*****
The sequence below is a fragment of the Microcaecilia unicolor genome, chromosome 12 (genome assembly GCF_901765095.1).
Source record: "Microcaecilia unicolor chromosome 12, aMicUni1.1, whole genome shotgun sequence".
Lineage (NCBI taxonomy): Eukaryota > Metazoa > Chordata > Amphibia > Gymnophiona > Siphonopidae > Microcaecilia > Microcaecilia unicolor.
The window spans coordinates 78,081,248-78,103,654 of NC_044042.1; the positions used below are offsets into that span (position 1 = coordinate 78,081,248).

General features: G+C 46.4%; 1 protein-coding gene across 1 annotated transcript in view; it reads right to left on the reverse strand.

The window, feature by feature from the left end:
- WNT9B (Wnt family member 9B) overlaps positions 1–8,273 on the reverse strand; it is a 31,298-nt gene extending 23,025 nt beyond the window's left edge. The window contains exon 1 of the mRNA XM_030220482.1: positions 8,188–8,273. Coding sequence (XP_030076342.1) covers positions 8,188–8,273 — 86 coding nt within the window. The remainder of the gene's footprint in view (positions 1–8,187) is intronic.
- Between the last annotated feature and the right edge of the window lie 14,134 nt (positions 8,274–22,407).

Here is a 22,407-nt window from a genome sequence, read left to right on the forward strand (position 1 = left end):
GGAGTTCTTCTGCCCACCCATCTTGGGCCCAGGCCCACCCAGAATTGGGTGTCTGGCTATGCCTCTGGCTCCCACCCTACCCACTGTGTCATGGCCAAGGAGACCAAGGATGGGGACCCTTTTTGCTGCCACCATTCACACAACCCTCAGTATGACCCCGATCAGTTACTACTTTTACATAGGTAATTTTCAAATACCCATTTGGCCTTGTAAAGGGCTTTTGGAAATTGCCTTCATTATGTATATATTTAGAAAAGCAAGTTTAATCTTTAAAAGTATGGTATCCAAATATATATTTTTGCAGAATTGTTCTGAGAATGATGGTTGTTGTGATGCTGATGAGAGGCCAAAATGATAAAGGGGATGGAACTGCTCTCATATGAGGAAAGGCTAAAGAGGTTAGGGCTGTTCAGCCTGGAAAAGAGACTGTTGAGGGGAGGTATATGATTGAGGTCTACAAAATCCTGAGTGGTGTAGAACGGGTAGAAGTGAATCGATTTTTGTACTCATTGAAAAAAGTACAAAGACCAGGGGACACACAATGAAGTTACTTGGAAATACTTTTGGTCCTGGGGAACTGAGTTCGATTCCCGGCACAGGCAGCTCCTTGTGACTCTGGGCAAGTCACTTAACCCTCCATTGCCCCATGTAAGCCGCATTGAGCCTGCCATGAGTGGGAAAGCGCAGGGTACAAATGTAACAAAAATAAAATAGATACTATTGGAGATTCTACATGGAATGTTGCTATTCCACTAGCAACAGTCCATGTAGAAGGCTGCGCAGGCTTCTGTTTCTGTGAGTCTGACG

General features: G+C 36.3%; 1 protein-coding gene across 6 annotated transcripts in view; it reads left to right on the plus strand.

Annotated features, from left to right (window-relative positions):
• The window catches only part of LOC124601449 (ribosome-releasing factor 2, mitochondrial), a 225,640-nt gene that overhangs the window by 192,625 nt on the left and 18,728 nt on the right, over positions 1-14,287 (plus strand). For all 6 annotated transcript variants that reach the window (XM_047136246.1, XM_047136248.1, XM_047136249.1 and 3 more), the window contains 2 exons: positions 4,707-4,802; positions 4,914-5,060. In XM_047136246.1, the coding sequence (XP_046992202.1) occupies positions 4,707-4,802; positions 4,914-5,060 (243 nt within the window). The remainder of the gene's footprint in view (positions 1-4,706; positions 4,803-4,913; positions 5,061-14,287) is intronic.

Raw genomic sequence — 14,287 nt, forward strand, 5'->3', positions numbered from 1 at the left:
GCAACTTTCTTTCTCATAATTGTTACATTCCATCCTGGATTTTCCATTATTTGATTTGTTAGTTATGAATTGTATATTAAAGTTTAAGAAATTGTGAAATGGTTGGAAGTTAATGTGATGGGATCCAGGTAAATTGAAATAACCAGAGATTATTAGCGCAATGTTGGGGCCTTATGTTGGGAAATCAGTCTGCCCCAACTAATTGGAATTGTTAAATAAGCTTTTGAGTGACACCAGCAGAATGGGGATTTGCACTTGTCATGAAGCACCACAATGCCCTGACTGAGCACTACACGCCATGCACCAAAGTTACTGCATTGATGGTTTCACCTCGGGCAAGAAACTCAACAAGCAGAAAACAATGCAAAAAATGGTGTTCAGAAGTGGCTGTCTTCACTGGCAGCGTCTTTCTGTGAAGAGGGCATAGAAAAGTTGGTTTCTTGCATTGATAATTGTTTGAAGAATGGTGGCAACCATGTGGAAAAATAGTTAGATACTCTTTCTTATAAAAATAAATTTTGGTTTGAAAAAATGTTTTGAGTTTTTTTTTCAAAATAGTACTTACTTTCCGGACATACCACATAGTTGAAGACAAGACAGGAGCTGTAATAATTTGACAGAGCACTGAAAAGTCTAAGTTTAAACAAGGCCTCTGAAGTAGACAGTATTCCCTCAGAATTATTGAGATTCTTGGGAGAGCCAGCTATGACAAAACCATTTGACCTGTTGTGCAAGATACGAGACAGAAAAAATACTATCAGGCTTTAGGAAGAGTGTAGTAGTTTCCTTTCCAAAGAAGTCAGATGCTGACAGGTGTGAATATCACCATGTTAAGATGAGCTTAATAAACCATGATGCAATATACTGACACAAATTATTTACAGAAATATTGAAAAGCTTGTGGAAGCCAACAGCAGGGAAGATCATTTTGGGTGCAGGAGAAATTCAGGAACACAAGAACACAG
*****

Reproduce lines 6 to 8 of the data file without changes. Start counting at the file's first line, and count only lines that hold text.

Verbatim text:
The window, feature by feature from the left end:
- WNT9B (Wnt family member 9B) overlaps positions 1–8,273 on the reverse strand; it is a 31,298-nt gene extending 23,025 nt beyond the window's left edge. The window contains exon 1 of the mRNA XM_030220482.1: positions 8,188–8,273. Coding sequence (XP_030076342.1) covers positions 8,188–8,273 — 86 coding nt within the window. The remainder of the gene's footprint in view (positions 1–8,187) is intronic.
- Between the last annotated feature and the right edge of the window lie 14,134 nt (positions 8,274–22,407).